“What a lot of people at the top of agencies forget is that people’s view of agencies are not shaped by the grand 50-year visions, they’re shaped by their latest engagement with government agencies,” he told The Mandarin. “If they have a bad engagement or don’t like a politician they will oppose otherwise good measures, just simply believe it’s not a good measure because they had a bad experience with government. Government is undermined by little things that it does.”

Employee use of social media for work purposes by agency function (2014)
Employee use of social media for work purposes by agency function (2014)

This year the APS employee census found only 12% of Commonwealth public servants engage with social media for work purposes. However, a majority now have access to social channels for internal communication. GovDex is one, and Defence is rolling out ForceNet for its community. More than half agreed that these tools helped them to work more effectively and keep up-to-date with events and issues relevant to their agency, with employees at larger agencies reporting the most benefit.

Correspondingly, 72% agencies now provide guidance material for employees on appropriate use of social media and networking tools, either in a professional capacity or for personal use, although often both. On personal use, Sedgwick offers this guidance:

“Maintaining an online presence and making comments online is a common practice in the Australian community. Like other citizens, APS employees make public comments on, for example, social networking sites, blogs and online news sites. Interaction between the private lives of APS employees and their work can be complex. APS employees are citizens and members of the community, but the right to serve the community as APS employees comes with certain responsibilities. These responsibilities include maintaining the confidence of the community that the APS can deliver services on behalf of the government professionally and impartially.”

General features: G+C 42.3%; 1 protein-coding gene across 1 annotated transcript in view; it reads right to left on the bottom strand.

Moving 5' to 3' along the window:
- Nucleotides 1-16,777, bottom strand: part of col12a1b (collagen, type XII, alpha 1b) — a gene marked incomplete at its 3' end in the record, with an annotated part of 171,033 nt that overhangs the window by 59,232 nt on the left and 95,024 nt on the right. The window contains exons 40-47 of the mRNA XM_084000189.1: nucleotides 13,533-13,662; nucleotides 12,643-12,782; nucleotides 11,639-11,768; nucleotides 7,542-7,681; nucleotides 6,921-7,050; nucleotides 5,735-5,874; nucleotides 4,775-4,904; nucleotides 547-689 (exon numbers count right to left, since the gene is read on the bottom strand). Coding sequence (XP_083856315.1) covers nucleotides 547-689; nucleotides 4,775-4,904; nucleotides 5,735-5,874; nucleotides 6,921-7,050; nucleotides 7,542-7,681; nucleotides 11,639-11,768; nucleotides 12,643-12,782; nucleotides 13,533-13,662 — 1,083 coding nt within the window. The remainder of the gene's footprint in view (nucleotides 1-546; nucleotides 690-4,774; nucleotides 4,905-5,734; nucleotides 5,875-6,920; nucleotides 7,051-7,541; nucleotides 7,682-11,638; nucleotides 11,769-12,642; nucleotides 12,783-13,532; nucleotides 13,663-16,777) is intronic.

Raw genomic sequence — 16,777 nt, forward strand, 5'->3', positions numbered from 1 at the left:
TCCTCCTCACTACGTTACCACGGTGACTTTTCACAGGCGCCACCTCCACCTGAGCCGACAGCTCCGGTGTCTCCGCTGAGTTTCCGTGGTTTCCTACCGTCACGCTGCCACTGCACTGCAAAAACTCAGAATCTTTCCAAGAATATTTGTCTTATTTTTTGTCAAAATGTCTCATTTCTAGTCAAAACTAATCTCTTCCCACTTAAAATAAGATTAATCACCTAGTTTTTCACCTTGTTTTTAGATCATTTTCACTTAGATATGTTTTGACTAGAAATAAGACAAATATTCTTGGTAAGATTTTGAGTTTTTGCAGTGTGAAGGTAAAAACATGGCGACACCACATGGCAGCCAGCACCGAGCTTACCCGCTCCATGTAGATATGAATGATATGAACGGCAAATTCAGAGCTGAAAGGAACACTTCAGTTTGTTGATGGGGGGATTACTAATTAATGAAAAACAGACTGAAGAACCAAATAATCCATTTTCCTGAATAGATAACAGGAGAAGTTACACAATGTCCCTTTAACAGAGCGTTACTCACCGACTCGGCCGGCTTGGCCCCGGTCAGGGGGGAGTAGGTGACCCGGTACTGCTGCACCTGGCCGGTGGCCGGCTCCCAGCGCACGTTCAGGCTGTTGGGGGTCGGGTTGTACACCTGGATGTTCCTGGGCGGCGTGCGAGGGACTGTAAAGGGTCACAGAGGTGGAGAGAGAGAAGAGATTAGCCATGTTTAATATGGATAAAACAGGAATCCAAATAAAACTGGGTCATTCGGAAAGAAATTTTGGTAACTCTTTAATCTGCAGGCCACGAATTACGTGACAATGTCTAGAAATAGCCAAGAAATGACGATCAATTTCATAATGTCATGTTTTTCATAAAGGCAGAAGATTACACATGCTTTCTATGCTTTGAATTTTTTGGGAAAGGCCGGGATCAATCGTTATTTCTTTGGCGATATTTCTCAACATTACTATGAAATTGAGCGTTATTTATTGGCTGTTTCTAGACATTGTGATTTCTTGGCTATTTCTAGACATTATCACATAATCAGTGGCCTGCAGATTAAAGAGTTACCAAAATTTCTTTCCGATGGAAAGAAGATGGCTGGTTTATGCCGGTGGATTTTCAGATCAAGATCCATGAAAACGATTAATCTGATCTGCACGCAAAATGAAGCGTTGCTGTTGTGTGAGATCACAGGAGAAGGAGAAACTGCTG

The commissioner added that there remains much room for improvement across the board in APS use of social media:

“Given the popular use of social media with young Australians, having induction programmes in place for graduates and other new entrants that articulate APS behavioural expectations and the potential agency reputational risks associated with the personal use of social media by APS employees is key.

“Social media use within agencies, however, appears to be largely the function of specialised areas rather than being employed more broadly. The use of Facebook as the social media tool of choice highlights the conservative nature of government engagement in this space. While the case studies and data presented in this chapter demonstrate that APS agencies are engaging with emergent communications technology, there remains scope for increasingly innovative approaches.”

Do you know more? If your state or territory agency has adopted social media monitoring, tell us what you’ve found.